-----                                             -----   ---------        ----    --------    --------
db file sequential read                          15,308           0         128        .008           3
db file scattered read                           20,086           0         271        .014           4

---------------------------------
Session stats - 09-Jan 16:57:18
Interval:-  6 seconds
---------------------------------
Name                                                                     Value
----                                                                     -----
session logical reads                                                  269,537
physical read total IO requests                                         35,401
db block gets                                                          229,522
consistent gets                                                         40,015
physical reads                                                         124,687
physical reads cache                                                   124,687
db block changes                                                       208,489
physical reads cache prefetch                                           89,293
redo entries                                                           207,892
redo size                                                           16,262,724
undo change vector size                                                  1,720
deferred (CURRENT) block cleanout applications                         103,932
table scan blocks gotten                                                20,797
HSC Heap Segment Block Changes                                              25

The session has read and updated almost all of the level 1 bitmap blocks. I don’t know exactly what triggered this re-read, but seems to be related to the number of rows inserted (or, perhaps, the amount of space used rather than the row count) as an insert crosses the pctfree boundary and fails over to the next block. I’ve only done a couple of little tests to try and get a better idea of why an insert sometimes sweeps through the bitmap blocks – so I know that inserting 2 or 3 rows at a time will also trigger the cleanout – but there are probably several little details involved that need to be identified.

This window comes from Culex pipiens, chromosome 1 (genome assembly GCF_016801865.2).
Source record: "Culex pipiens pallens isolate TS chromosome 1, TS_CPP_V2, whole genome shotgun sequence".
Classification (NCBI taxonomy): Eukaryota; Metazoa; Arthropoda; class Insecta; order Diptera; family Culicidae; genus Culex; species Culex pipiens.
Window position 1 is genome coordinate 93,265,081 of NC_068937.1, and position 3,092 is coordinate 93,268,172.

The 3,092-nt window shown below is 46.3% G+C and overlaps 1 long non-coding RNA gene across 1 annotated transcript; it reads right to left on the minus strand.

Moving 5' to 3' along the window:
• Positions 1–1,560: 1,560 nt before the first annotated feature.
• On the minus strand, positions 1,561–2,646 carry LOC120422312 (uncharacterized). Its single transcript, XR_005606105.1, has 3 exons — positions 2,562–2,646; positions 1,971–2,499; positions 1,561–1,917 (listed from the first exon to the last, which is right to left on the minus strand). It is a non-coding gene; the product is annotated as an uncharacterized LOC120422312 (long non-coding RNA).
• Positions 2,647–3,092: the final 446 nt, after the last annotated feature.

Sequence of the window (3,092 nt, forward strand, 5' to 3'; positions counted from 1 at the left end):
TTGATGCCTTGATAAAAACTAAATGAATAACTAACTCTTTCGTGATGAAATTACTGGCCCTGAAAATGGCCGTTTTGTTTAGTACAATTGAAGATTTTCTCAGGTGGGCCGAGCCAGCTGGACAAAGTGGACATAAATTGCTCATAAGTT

You might note a couple of details in the stats:

  • Because I had flushed the buffer cache before the insert Oracle did its “cache warmup” tablescanning trick – if this had not happened I would probably have done a single block read for every single bitmap block I touched.
  • There are 103,932 block cleanout applications – but 208,000 db block changes and redo entries. Roughly half the latter are for data block cleanouts (OP code 4.1) and half are the state changes on the level 1 bitmap blocks (OP code 13.22). You’ll notice that neither change produces any undo.
  • I’ve also included the HSC Heap Segment Block Changes statistics to show you that not all changes to Heap Segment Blocks show up where you might expect them.

And finally:

If you re-run the tests on 11.2.0.4 and 12.2.0.1 you get the following results after the intial script run – the problem doesn’t exist:


11.2.0.4
========
Unformatted                   :            0 /                0
Freespace 1 (  0 -  25% free) :            0 /                0
Freespace 2 ( 25 -  50% free) :            1 /            8,192
Freespace 3 ( 50 -  75% free) :            0 /                0
Freespace 4 ( 75 - 100% free) :           67 /          548,864
Full                          :       41,666 /      341,327,872

12.2.0.1
========
Unformatted                   :            0 /                0